This species is found in northern and northwestern Australia.
This species is very selective in choosing hot, humid roosting sites. Roosts have been reported to be 30-32 C with 90-100% relative humidity. Golden horseshoe bats forage in open woodlands near their roosting caves.
The golden horseshoe bat typically has bright orange pelage, but regional variants occur. The head and body length of this bat averages 50mm, with an average tail length of 25mm. The species is sexually dimorphic in size, with females weighing significantly less than males (females average 7.6g, whereas males average 8.4 g).
Little is known about the reproductive cycle of the golden horseshoe bat. The animal is thought to breed during the wet season, which in Northern Australia is from October through April.
Information on the social behavior of this species is scant. The golden horseshoe bat typically roosts in abandoned mine shafts and caves in colonies comprising several hundred individuals. Smaller colonies may roost in the hollows of eucalyptus trees. The largest reported colony comprized more than 11250 individuals. While roosting, individuals maintain a distance of 12-15 centimeters from conspecifics. Two species are known to cohabit with the golden horseshoe bat. Hipposideros ater, the dusky horeshoe bat,is the most common cohabitator, but Macroderma gigas, the ghost bat, and bent-winged bats have also been observed to occupy Rhinonicteris roosts.
The golden horseshoe bat is insectivorous. These animals emerge from their roosting sites 0.5 to1.5 hours after sunset. They forage for insect prey while flying one to three meters above the vegetation. Primary prey items of this species include moths and beetles, but shield bugs, parasitic wasps, ants and weevils are also eaten.
May help to control the populations of harmful insects.
There is insufficient knowledge of this species to accurately determine its status. Rhinonicteris aurantia is the only species in the genus, and it has a limited geographic distribution. Its status has been described as sparse. There is an annecdotal account of an attempt to preserve roosting habitat. One colony of about 5000 bats was heavily visited by tourists. Conservationists, fearing the fate of bats so frequently disturbed by humans, placed a mesh screen over the opening to the cave in order to keep tourists out while allowing the bats free access to and from the cave. Unfortunately, the plan did not work. The bat population decreased drastically after the mesh screen was erected. It has since been removed, and the bat colony has stabilized at about 2000 individuals.
Nancy Shefferly (author), Animal Diversity Web.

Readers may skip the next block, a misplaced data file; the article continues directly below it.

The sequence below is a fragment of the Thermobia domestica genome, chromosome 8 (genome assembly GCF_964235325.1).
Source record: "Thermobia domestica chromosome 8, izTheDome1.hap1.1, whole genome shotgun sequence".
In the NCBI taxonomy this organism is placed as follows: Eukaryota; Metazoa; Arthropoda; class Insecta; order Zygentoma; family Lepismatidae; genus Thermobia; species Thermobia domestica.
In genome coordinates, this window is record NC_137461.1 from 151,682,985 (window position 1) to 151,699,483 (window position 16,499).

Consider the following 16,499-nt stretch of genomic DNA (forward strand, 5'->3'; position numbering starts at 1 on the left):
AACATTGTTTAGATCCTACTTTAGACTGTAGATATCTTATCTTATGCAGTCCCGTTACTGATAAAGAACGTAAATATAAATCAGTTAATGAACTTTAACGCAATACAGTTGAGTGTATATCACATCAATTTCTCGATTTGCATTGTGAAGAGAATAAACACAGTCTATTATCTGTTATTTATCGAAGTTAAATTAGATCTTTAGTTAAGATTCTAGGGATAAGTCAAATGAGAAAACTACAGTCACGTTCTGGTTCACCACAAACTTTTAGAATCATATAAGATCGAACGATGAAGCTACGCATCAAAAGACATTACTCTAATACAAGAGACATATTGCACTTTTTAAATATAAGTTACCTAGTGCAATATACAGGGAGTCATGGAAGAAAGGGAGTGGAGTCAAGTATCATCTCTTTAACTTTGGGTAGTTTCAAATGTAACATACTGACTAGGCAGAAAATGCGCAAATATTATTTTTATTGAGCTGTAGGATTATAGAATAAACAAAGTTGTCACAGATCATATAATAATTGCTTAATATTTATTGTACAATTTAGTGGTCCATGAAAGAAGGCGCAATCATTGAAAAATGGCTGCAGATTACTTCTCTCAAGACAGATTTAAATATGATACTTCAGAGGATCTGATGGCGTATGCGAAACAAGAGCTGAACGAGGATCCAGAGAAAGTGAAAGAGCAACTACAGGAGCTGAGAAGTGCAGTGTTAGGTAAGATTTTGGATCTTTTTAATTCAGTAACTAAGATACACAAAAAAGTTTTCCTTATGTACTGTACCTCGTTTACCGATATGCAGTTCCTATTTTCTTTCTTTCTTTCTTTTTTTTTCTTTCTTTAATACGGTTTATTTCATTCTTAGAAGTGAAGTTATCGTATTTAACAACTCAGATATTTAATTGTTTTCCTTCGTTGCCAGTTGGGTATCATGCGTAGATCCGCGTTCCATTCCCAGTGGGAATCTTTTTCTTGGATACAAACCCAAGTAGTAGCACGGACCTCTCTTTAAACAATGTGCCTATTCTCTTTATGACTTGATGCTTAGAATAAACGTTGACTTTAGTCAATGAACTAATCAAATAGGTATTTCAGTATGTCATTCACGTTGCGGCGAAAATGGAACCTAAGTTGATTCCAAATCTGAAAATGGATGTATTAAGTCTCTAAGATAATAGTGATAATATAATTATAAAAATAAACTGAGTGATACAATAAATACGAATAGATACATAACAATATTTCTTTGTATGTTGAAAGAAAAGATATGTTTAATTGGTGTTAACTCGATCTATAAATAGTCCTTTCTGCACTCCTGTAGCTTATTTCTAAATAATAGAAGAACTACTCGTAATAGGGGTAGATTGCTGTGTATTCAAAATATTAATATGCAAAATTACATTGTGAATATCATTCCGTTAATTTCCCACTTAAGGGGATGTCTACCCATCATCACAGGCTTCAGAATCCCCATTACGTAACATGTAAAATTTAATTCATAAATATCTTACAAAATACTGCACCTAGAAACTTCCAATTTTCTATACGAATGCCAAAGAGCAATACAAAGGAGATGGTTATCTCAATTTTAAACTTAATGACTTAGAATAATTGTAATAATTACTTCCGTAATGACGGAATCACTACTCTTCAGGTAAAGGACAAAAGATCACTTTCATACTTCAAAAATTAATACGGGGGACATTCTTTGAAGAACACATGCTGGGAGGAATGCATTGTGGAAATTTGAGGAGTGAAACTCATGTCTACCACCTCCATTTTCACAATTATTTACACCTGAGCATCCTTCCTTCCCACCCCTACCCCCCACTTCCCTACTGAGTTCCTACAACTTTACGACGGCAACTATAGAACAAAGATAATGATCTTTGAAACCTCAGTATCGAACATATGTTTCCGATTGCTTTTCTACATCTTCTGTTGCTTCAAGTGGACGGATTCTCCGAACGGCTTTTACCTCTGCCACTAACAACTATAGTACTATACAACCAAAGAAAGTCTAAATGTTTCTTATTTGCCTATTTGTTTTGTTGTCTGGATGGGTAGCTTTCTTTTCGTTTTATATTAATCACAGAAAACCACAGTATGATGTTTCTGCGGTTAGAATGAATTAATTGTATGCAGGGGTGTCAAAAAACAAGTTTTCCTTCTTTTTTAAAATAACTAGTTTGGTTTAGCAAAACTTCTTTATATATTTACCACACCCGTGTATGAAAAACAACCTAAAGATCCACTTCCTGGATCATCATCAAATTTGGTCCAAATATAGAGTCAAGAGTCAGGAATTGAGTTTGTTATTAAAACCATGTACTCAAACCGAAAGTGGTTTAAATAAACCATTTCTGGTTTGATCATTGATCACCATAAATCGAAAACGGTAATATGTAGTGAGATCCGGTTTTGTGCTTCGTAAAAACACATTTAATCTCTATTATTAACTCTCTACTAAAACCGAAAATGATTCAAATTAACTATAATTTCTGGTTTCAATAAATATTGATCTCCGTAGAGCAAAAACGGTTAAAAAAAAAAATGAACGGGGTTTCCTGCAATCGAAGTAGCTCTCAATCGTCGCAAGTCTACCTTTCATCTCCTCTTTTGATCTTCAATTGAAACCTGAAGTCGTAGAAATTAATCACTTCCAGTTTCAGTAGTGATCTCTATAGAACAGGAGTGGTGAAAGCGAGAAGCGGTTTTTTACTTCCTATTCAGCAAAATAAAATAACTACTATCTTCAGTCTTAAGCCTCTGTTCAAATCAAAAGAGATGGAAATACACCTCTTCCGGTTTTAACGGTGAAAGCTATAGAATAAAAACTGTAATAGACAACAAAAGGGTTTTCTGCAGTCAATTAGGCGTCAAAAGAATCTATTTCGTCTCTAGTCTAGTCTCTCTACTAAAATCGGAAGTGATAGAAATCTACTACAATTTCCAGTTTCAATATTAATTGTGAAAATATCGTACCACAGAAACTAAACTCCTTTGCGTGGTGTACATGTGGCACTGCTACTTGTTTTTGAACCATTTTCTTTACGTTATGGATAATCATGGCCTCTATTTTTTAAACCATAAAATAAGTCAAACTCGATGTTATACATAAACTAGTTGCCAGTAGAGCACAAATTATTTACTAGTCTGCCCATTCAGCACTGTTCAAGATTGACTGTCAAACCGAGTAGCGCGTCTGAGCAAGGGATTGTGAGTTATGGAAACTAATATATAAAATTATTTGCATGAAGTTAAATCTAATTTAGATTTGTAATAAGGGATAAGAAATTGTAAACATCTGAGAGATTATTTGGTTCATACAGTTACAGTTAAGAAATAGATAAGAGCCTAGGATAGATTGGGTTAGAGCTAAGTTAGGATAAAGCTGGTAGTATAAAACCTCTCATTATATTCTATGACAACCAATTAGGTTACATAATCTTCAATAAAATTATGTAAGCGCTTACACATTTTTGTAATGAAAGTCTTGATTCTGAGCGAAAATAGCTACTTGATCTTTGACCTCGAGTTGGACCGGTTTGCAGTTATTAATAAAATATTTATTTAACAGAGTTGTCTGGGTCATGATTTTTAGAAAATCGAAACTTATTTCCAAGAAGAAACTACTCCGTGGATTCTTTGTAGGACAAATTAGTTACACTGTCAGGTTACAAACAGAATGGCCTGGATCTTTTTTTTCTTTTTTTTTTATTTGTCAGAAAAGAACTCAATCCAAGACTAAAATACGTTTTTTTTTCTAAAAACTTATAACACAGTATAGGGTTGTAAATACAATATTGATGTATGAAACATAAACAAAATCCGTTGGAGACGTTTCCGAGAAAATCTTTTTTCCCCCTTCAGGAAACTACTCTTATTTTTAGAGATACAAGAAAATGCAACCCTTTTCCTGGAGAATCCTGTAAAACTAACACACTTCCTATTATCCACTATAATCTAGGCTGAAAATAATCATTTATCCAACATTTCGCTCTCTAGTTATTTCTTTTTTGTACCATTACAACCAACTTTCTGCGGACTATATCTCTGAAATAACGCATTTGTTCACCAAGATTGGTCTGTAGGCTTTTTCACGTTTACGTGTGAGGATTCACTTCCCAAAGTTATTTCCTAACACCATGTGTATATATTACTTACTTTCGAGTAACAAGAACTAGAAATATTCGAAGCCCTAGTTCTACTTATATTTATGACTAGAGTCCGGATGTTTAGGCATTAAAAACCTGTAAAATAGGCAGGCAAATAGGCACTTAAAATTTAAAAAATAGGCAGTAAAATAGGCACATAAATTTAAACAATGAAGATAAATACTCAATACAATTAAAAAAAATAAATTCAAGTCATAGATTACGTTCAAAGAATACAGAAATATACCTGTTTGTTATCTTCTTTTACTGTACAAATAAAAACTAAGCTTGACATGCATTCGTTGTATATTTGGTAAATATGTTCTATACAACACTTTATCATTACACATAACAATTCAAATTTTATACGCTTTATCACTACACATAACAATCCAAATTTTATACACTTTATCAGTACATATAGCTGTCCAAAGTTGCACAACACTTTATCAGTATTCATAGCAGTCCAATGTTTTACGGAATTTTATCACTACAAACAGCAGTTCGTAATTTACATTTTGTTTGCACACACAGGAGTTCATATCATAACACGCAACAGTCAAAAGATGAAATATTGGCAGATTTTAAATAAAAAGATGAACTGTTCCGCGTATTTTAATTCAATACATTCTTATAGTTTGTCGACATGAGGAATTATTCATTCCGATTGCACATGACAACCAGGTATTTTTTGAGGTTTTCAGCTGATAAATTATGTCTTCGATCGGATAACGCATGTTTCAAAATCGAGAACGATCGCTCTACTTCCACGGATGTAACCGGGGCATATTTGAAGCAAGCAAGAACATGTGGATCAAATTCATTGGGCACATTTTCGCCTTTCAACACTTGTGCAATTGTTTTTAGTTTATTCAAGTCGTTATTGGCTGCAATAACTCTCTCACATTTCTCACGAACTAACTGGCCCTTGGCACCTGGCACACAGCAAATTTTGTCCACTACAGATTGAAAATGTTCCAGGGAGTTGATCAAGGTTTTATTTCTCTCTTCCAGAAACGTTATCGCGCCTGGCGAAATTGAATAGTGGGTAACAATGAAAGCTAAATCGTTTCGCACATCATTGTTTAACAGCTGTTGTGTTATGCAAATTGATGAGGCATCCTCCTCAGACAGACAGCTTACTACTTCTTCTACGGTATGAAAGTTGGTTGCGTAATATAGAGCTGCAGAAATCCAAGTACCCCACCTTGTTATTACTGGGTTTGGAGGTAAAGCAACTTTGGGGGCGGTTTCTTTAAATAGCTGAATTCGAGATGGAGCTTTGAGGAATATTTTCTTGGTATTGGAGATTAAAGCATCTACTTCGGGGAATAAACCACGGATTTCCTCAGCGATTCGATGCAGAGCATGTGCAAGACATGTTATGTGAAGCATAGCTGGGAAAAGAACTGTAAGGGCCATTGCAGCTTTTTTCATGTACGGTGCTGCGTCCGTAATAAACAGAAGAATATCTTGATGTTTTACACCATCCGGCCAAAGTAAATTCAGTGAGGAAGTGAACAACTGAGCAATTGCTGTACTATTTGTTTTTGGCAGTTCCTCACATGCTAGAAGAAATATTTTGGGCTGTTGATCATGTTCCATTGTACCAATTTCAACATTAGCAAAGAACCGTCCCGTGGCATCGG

the body of water between Europe, Asia, and North America which occurs mostly north of the Arctic circle.
Living in Australia, New Zealand, Tasmania, New Guinea and associated islands.
having body symmetry such that the animal can be divided in one plane into two mirror-image halves. Animals with bilateral symmetry have dorsal and ventral sides, as well as anterior and posterior ends. Synapomorphy of the Bilateria.
uses smells or other chemicals to communicate
animals that use metabolically generated heat to regulate body temperature independently of ambient temperature. Endothermy is a synapomorphy of the Mammalia, although it may have arisen in a (now extinct) synapsid ancestor; the fossil record does not distinguish these possibilities. Convergent in birds.
forest biomes are dominated by trees, otherwise forest biomes can vary widely in amount of precipitation and seasonality.
having the capacity to move from one place to another.
the area in which the animal is naturally found, the region in which it is endemic.
rainforests, both temperate and tropical, are dominated by trees often forming a closed canopy with little light reaching the ground. Epiphytes and climbing plants are also abundant. Precipitation is typically not limiting, but may be somewhat seasonal.
reproduction that includes combining the genetic contribution of two individuals, a male and a female
uses touch to communicate
Churchill, S.K. 1991. Distribution, abundance and roost selection of the orange horseshoe bat, Rhinonycteris aurantia, a tropical cave-dweller. Wildlife research 18(3): 343-353.
Churchill, S.K. 1994. Diet, prey selection and foraging behaviorur of the orange horseshoe bat, Rhinonycteris aurantia. Wildlife research 21(2): 115-130.
Jolly, S. 1988. Five colonies of the orange horseshoe bat, Rhinonycteris aurantus (Chiroptera: Hipposideridae) in the Northern Territory. Australian Wildlife Research 15(1): 41-49.
Straham, R. ed. 1983. The Australian museum complete book of Australian mammals.